First Error Only

This grabs the first error in the array of errors. Using the examples from above, it would pull in Multiple ?’s in query string.

This is more of a binary check to see if something is screwed up. It’s more informative than a Boolean, but serves a similar purpose. In most cases, there will be only one thing wrong with a URL.

True / False String

This checks to see if there are more than zero errors in the list of errors. If there are, then it returns True. Otherwise, it returns False. This is a nice way to consolidate line items or conditionally trigger a rule based on whether there is a malformed URL.

One Way Hash

One Way Hash

The One Way Hash is a good way to ensure you aren’t passing PII (Personally Identifiable Information) into your analytics tool when setting consistent IDs. This is good if I want to use a consistent identifier without using a personal identifier. Jim Gordon will always equal 6485fb2ef39a035ff304123c7b4e6b2e1621583a416cef7d31995d90c37450a6 regardless of where/when I use this hash. It uses an algorithm called SHA256 which doesn’t mean a whole lot to me, but unless you have stored every combination of every letter/word then it’s nearly impossible to decrypt. I was able to decrypt my first name, which is why this should probably be used for stuff that’s more than a certain character length.

Events

Swipe Gestures

Swipe Events

These events are designed to trigger rules anytime someone swipes in a direction (or all directions). I might want to use this for a photo gallery where I can swipe between pictures. I don’t think this takes much more of an explanation, but its use cases are very limited.

Conditions

Malformed URL

Malformed URL Condition

This lets you trigger a rule (or not trigger a rule) based on whether the URL is malformed. This saves you some time if you don’t want to actually create a Data Element. This is convenient, but I would prefer to use the Boolean Malformed URL Data Element and then just evaluate using Value Comparison to check for True/False. It would slightly reduce extension bloat.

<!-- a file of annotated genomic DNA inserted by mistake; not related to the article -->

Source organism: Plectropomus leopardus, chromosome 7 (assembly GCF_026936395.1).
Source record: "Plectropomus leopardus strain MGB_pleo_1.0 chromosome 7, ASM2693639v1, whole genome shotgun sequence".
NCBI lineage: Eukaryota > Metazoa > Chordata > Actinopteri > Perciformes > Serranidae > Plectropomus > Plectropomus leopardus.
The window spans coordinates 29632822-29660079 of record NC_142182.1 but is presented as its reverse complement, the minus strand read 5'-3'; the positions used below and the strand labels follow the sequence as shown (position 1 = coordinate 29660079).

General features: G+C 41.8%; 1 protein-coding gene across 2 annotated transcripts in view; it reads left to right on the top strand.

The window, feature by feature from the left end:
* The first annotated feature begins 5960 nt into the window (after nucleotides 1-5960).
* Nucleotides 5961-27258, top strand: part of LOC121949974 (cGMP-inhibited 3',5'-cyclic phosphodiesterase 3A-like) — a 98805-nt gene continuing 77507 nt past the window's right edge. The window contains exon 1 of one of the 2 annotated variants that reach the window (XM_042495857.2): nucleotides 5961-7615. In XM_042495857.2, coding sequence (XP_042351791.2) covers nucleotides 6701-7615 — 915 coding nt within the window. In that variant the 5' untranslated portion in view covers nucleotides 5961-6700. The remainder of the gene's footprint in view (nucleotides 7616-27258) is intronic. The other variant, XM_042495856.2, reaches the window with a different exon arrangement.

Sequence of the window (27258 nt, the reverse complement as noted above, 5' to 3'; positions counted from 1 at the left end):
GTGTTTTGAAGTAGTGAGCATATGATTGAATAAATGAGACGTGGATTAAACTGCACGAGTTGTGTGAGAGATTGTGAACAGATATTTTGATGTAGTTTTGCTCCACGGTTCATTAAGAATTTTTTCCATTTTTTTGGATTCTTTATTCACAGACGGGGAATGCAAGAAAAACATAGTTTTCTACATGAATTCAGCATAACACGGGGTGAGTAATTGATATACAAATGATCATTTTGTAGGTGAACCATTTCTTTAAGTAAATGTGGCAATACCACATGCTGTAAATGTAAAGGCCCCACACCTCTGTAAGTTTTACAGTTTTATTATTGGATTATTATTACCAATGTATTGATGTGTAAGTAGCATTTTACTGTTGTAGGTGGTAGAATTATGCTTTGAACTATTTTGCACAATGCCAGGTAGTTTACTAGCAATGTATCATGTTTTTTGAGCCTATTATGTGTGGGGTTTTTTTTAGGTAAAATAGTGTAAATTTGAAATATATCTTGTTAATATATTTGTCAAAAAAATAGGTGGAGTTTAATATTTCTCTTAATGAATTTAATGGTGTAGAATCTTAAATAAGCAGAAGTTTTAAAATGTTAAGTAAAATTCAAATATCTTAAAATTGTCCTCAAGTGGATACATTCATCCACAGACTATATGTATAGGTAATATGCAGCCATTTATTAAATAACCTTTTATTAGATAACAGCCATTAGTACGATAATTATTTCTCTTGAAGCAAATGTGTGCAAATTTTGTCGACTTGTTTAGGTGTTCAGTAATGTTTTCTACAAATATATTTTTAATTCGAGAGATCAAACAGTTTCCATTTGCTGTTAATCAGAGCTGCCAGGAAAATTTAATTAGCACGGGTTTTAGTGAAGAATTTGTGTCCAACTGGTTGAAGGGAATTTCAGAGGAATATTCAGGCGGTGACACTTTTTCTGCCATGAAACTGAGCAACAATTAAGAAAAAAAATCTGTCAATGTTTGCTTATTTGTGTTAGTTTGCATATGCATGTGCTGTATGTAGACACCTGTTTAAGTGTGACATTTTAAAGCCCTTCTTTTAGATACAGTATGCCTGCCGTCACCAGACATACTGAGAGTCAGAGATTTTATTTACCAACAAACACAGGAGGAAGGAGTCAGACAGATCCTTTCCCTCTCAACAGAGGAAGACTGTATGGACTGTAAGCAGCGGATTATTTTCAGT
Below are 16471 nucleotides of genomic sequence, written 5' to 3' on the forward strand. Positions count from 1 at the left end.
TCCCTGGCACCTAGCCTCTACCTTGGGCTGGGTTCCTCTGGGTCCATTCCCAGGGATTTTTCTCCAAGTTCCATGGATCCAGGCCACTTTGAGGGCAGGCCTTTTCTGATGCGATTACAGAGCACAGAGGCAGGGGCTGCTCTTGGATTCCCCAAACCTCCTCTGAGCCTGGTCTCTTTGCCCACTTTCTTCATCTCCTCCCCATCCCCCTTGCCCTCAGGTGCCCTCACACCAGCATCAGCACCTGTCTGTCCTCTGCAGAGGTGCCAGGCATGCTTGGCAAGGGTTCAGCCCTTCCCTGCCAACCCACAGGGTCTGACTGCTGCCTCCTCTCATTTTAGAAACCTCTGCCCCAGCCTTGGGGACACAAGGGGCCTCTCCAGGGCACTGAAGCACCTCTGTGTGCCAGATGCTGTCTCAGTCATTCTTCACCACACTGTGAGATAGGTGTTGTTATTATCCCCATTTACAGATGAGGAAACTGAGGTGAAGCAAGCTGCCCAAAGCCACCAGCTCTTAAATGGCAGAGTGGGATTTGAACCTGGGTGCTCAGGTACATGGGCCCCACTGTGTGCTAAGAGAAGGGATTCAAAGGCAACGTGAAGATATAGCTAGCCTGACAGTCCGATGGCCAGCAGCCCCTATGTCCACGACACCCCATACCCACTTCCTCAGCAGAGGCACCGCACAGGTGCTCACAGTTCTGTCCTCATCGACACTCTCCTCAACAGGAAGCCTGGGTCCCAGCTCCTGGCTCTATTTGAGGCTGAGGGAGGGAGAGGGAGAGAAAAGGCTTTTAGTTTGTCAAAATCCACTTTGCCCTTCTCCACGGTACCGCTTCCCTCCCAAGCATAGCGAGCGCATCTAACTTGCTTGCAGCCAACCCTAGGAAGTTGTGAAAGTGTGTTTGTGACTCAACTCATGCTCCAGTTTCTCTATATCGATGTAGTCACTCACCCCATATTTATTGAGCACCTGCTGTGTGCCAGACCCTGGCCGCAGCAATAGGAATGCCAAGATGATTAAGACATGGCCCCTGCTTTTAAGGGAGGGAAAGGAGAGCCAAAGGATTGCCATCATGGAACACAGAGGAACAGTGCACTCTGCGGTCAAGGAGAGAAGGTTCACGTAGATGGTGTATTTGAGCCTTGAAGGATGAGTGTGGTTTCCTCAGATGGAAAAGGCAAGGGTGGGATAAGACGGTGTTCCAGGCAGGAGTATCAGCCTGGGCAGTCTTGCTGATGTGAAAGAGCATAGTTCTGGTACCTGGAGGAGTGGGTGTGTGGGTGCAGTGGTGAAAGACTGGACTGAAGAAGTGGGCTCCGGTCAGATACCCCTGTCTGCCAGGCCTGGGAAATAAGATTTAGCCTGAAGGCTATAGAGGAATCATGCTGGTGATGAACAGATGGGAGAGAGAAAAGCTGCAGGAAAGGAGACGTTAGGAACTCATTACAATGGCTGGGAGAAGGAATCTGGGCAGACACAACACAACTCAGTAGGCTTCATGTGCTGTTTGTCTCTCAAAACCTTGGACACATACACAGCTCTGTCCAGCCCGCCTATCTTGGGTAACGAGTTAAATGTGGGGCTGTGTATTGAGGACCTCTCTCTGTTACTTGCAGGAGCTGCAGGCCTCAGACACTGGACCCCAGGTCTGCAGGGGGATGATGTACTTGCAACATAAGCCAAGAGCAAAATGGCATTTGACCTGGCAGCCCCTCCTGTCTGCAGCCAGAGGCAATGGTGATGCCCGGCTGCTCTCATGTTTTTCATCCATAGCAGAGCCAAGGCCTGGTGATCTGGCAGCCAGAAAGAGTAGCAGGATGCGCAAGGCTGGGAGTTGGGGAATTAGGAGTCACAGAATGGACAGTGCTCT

Actions

These actions all have a similar theme – store and retrieve information.

Cookie Setter and Remover

Cookie Setter Action

The Cookie Setter is nice if you want to retain data without reevaluating it like a Data Element would. It’s a cookie. You get the idea. In DTM, you use the _satellite.setCookie() and _satellite.readCookie() functions. In Adobe Launch, you use _satellite.cookie.set() and _satellite.cookie.get(). This adds a UI around those functions. I ran several tests with this action and it behaves exactly as the baked-in function does (it uses _satellite.cookie.set()).

Leaving the Domain field blank returns your URL just as though you typed document.cookie=“foo=bar”. Just as a tip, if you want the cookie to persist between subdomains, use .domain.com instead of just domain.com. Cookie remover uses _satellite.cookie.remove(). There are a few more options you can toggle if you need to specify whether the cookie only applies to the specific page/domain. Most cases you’ll just put the Cookie Key in the box (in our above example: foo) and it’ll remove it without any trouble.

From an interface perspective, this makes sense. It’s easier than using code. I would recommend flagging fields like Domain, Path, and Expiration as optional. The default expiration is at the end of the session – that’s nice to know, but isn’t clear.

Web Storage Setter and Remover

Web Storage Action

Session/Local Storage is much simpler, depending on how sensitive you are about your website’s Privacy Policy. This behaves just like cookies, but uses sessionStorage/localStorage. Session Storage expires when a user closes their browser. Local Storage sticks around for a very long time.

Final Thoughts

The SDI Toolkit adds a really nice UI around things that normally require code. I think the Malformed URL and One Way Hash (along with the look-up table) are the true stand-outs of this extension. The Malformed URL Data Element would make a beautiful automated report showing URL errors. The One Way Hash is critical to obfuscating PII. Cookies, Local Storage, Launch Build Info, and the Malformed URL Condition make easy stuff just a little easier. If I’m being totally honest, I think the Malformed URL custom condition should be removed from the extension. I get why it’s there, but we can create the Boolean with a Data Element and use Value Comparison. The Swipe Gestures are definitely good events to have in Launch (should be part of Core) but their use cases are limited.